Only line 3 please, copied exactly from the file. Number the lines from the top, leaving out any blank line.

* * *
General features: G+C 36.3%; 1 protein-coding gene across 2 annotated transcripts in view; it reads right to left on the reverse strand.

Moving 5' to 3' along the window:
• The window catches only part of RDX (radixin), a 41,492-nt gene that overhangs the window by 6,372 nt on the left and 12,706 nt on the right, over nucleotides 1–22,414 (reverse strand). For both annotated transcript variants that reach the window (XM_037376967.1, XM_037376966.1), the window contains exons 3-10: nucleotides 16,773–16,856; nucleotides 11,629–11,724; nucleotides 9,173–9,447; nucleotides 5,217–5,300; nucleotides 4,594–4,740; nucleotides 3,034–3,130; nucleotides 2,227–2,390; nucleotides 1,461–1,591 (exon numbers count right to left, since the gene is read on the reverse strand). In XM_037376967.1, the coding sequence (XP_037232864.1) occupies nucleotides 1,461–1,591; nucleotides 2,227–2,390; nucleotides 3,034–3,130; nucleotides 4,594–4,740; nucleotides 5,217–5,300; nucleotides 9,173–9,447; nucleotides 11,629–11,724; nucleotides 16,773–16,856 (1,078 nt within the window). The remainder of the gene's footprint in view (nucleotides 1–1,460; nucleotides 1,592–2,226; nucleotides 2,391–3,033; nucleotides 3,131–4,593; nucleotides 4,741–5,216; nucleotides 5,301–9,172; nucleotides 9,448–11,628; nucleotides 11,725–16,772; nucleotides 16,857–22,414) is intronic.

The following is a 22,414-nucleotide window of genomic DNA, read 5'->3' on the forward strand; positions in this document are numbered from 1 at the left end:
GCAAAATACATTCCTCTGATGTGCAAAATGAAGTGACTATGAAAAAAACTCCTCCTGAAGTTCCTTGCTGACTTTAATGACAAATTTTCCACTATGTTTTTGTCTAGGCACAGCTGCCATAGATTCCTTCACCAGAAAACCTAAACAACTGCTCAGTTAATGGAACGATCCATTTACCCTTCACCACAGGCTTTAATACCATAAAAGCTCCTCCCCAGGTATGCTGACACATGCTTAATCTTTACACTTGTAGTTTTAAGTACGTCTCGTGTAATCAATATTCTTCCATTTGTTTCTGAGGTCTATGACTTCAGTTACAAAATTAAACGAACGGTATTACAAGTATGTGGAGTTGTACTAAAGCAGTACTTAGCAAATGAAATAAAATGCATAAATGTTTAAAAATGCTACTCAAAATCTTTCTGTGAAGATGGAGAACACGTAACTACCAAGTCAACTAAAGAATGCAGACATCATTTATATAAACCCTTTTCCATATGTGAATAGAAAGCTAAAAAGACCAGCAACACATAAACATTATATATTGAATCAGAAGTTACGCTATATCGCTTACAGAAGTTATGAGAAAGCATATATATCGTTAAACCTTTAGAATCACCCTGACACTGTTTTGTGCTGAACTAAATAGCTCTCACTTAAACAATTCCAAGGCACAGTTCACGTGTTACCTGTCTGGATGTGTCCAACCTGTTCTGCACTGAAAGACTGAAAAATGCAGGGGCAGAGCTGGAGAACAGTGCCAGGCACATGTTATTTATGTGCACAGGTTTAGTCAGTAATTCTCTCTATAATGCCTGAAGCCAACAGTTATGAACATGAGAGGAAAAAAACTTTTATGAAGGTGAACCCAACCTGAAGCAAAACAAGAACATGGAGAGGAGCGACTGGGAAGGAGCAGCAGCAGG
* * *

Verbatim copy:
• The window catches only part of RDX (radixin), a 41,492-nt gene that overhangs the window by 6,372 nt on the left and 12,706 nt on the right, over nucleotides 1–22,414 (reverse strand). For both annotated transcript variants that reach the window (XM_037376967.1, XM_037376966.1), the window contains exons 3-10: nucleotides 16,773–16,856; nucleotides 11,629–11,724; nucleotides 9,173–9,447; nucleotides 5,217–5,300; nucleotides 4,594–4,740; nucleotides 3,034–3,130; nucleotides 2,227–2,390; nucleotides 1,461–1,591 (exon numbers count right to left, since the gene is read on the reverse strand). In XM_037376967.1, the coding sequence (XP_037232864.1) occupies nucleotides 1,461–1,591; nucleotides 2,227–2,390; nucleotides 3,034–3,130; nucleotides 4,594–4,740; nucleotides 5,217–5,300; nucleotides 9,173–9,447; nucleotides 11,629–11,724; nucleotides 16,773–16,856 (1,078 nt within the window). The remainder of the gene's footprint in view (nucleotides 1–1,460; nucleotides 1,592–2,226; nucleotides 2,391–3,033; nucleotides 3,131–4,593; nucleotides 4,741–5,216; nucleotides 5,301–9,172; nucleotides 9,448–11,628; nucleotides 11,725–16,772; nucleotides 16,857–22,414) is intronic.